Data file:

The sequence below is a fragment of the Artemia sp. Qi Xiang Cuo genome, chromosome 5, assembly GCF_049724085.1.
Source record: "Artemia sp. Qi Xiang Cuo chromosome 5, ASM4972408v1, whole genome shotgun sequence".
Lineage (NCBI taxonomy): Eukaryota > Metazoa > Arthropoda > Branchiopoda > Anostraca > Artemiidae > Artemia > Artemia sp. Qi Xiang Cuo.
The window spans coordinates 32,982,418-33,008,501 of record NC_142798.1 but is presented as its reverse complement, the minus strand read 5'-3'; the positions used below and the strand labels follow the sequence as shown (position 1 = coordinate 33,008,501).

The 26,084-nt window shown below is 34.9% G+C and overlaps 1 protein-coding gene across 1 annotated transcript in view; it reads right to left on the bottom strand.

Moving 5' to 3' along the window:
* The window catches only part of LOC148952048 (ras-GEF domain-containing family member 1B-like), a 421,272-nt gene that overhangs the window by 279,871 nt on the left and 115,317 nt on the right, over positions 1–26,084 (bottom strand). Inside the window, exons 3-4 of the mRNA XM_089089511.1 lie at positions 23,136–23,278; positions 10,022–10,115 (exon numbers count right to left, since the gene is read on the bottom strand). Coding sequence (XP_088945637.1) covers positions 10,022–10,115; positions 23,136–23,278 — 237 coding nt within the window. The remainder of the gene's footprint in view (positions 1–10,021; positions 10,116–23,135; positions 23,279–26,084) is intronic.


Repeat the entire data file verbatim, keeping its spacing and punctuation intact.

The sequence below is a fragment of the Artemia sp. Qi Xiang Cuo genome, chromosome 5, assembly GCF_049724085.1.
Source record: "Artemia sp. Qi Xiang Cuo chromosome 5, ASM4972408v1, whole genome shotgun sequence".
Lineage (NCBI taxonomy): Eukaryota > Metazoa > Arthropoda > Branchiopoda > Anostraca > Artemiidae > Artemia > Artemia sp. Qi Xiang Cuo.
The window spans coordinates 32,982,418-33,008,501 of record NC_142798.1 but is presented as its reverse complement, the minus strand read 5'-3'; the positions used below and the strand labels follow the sequence as shown (position 1 = coordinate 33,008,501).

The 26,084-nt window shown below is 34.9% G+C and overlaps 1 protein-coding gene across 1 annotated transcript in view; it reads right to left on the bottom strand.

Moving 5' to 3' along the window:
* The window catches only part of LOC148952048 (ras-GEF domain-containing family member 1B-like), a 421,272-nt gene that overhangs the window by 279,871 nt on the left and 115,317 nt on the right, over positions 1–26,084 (bottom strand). Inside the window, exons 3-4 of the mRNA XM_089089511.1 lie at positions 23,136–23,278; positions 10,022–10,115 (exon numbers count right to left, since the gene is read on the bottom strand). Coding sequence (XP_088945637.1) covers positions 10,022–10,115; positions 23,136–23,278 — 237 coding nt within the window. The remainder of the gene's footprint in view (positions 1–10,021; positions 10,116–23,135; positions 23,279–26,084) is intronic.